Arthritis is a common condition that can cause severe pain and inflammation in your joints, leading to reduced mobility and even disability. According to statistics, over 52.5 million adults in America, which constituted 22%, live with arthritis and other rheumatic condition. While numerous treatment options are available, injection therapy has come out ahead in reducing pain and improving function.
In this brief overview, we will look at what injection therapy is? How it works, and the various types of procedures.
What is Injection Therapy?
Injection therapy is a non-invasive treatment option that involves injecting medication directly into the affected joint. This therapy reduces pain and inflammation through joint lubrication as a patient continues with physical therapy exercises and other everyday activities that stretch and strengthen the affected joint.
Types of Injection Therapy
Various types of injection therapy help treat different arthritis at different stages. These include:
These injections contain a combination of a numbing agent and corticosteroid or steroid that work as a powerful anti-inflammatory medication. The corticosteroid reduces inflammation and pain while allowing the patient to continue with physical therapy exercises and other activities that can help improve joint function.
Corticosteroid Injections offer fast, temporary relief within 48 hours and typically last for about a month. However, with a formula called Zilretta, you can get up to three months of pain relief from osteoarthritis (OA) in the knee. The downside is that repeated cortisone shots may cause deterioration of cartilage and weaken ligaments and tendons around the affected joint.
Hyaluronic Acid Injections
These injections contain hyaluronic acid, naturally found in the body for joint lubrication. Hyaluronic acid helps manage osteoarthritis in joints by reducing pain and inflammation while improving joint function. Hyaluronic acid injections can last up to six months but may require one injection for three to five weeks for full effect.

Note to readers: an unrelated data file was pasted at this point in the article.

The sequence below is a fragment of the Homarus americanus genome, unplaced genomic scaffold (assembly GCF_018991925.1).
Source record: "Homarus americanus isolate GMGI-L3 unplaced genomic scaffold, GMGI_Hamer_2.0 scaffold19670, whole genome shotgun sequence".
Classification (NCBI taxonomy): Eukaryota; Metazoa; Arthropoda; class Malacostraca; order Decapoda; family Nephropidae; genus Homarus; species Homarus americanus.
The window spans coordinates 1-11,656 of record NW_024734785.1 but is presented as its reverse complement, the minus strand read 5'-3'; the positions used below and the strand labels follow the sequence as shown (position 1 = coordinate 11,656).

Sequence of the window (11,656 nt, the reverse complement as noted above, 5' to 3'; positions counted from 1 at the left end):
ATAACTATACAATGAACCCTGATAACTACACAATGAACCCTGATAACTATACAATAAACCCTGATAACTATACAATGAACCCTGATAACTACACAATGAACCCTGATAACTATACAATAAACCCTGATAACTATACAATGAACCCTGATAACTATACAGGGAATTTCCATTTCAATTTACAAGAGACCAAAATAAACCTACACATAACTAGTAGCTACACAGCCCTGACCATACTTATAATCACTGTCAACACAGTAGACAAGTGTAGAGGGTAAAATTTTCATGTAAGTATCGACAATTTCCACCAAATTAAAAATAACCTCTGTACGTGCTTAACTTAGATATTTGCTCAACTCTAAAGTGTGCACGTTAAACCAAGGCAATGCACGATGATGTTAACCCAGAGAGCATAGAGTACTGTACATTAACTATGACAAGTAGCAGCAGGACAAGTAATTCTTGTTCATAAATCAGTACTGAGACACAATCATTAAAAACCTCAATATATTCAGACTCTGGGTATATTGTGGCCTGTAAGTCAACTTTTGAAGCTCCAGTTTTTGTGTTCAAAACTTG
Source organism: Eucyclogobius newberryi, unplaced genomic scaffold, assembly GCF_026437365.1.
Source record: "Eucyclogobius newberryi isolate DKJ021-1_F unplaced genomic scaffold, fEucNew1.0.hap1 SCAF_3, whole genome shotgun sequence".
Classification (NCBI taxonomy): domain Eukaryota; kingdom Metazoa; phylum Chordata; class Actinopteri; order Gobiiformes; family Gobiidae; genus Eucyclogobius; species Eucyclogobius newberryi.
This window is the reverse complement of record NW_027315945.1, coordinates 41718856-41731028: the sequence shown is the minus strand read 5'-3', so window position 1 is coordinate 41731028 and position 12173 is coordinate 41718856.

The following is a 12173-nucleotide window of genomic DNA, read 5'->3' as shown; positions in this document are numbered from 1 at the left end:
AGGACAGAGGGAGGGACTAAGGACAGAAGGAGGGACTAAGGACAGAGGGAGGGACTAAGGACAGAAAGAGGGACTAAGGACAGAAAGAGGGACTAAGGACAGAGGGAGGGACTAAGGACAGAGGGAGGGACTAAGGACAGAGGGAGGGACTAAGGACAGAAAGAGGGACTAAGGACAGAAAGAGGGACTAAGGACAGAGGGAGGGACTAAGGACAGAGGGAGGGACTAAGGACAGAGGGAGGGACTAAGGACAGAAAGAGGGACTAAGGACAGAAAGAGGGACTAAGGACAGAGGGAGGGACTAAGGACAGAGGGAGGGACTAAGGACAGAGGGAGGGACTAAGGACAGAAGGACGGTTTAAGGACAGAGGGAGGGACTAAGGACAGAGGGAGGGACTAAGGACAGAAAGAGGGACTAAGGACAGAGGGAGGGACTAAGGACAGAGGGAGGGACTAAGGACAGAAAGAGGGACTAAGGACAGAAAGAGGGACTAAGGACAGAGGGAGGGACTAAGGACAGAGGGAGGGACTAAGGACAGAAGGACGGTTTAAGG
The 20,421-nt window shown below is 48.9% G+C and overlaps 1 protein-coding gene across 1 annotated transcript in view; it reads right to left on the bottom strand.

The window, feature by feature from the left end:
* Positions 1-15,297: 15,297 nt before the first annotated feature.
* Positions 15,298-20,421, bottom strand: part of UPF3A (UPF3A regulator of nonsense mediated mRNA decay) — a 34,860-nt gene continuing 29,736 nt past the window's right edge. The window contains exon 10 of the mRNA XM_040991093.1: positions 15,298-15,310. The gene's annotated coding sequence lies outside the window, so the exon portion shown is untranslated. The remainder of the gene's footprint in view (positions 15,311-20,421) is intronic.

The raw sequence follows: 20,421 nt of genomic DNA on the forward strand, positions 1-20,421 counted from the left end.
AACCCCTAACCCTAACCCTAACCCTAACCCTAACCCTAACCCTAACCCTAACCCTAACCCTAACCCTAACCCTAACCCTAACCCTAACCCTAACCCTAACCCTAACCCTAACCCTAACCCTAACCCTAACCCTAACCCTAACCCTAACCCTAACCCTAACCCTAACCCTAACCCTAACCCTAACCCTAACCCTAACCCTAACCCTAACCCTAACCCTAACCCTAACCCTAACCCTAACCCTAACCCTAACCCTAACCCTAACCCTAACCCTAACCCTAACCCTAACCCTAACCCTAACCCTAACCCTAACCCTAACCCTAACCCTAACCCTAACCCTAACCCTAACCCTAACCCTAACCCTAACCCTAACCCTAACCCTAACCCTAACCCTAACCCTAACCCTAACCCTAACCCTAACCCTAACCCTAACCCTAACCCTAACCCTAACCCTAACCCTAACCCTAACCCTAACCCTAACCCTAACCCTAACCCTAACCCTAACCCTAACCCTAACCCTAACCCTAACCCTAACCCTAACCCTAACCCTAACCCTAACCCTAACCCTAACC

Hyaluronic acid injections are safe, well tolerated, and do not have as many side effects as steroid injections. However, they do have effects like pain, stiffness, and swelling in and around the affected joint. This therapy is best suited for patients with less severe and moderately painful OA that only requires maintenance.
Prolotherapy is an arthritis treatment involving a series of 15 to 20 monthly injections of an irritant into ligaments, tendons, and joints. The therapy employs the theory that the irritants injected stimulate local healing of the injured tissues. Prolotherapy has been in practice for approximately 75 years, with several controlled studies showing that it helps relieve stiffness and pain. This therapy is best suited for people whom weight loss physical therapy has not helped.
Platelet-rich plasma (PRP) is a new arthritis treatment that involves taking a small amount of the patient’s blood, spinning it in a centrifuge to separate the platelets and plasma, and then injecting this solution into the patient’s arthritic joints. The protein-platelets solution has immune-modulating anti-inflammatory effects thought to help relieve arthritis pain and improve joint function. PRP injections are a relatively new, promising therapy with rare side effects and concrete results.
Stem Cell Injections
Cellular therapy uses primitive cells that can develop into different types of cells. Injections of cells into arthritic joints aim to regenerate damaged cartilage and improve joint function. This therapy is still in its early stages, but there has been promising research on its potential to relieve pain and improve joint function in patients with arthritis.
Joint fluid aspiration is a procedure where a needle is inserted into the joint to draw excess fluid and ease pressure and swelling. Typically doctors will first inject local anesthesia to numb the joint and occasionally an ultrasound to guide the needle. This procedure is only for immediate relief and might need repetition if the fluid build-up recurs.
What to Expect from Injection Therapy
The type of injection therapy you receive will depend on the severity of your arthritis, your goals for treatment, and any potential allergies or reactions you may have to the substances used. In general, you can expect the following from any injection therapy:
- A physical examination assesses your overall health and the severity of your arthritis.
- A doctor’s overview of the procedure and what to expect during and after the treatment.
- A local anesthetic to numb the area around the injection site.
- The injection itself is usually quick and relatively painless.
After the injection, you will be monitored for any side effects and given instructions on caring for the injection site.
Injection therapy can provide significant relief from arthritis pain and improve joint function. The ideal injection therapy type for people struggling with arthritis are steroid injections, Hydrochloric acid injections, cell therapy, and Platelet-rich plasma (PRP). However, patients should be keen to work with a qualified healthcare professional to ensure they get the best treatment for their individual needs.
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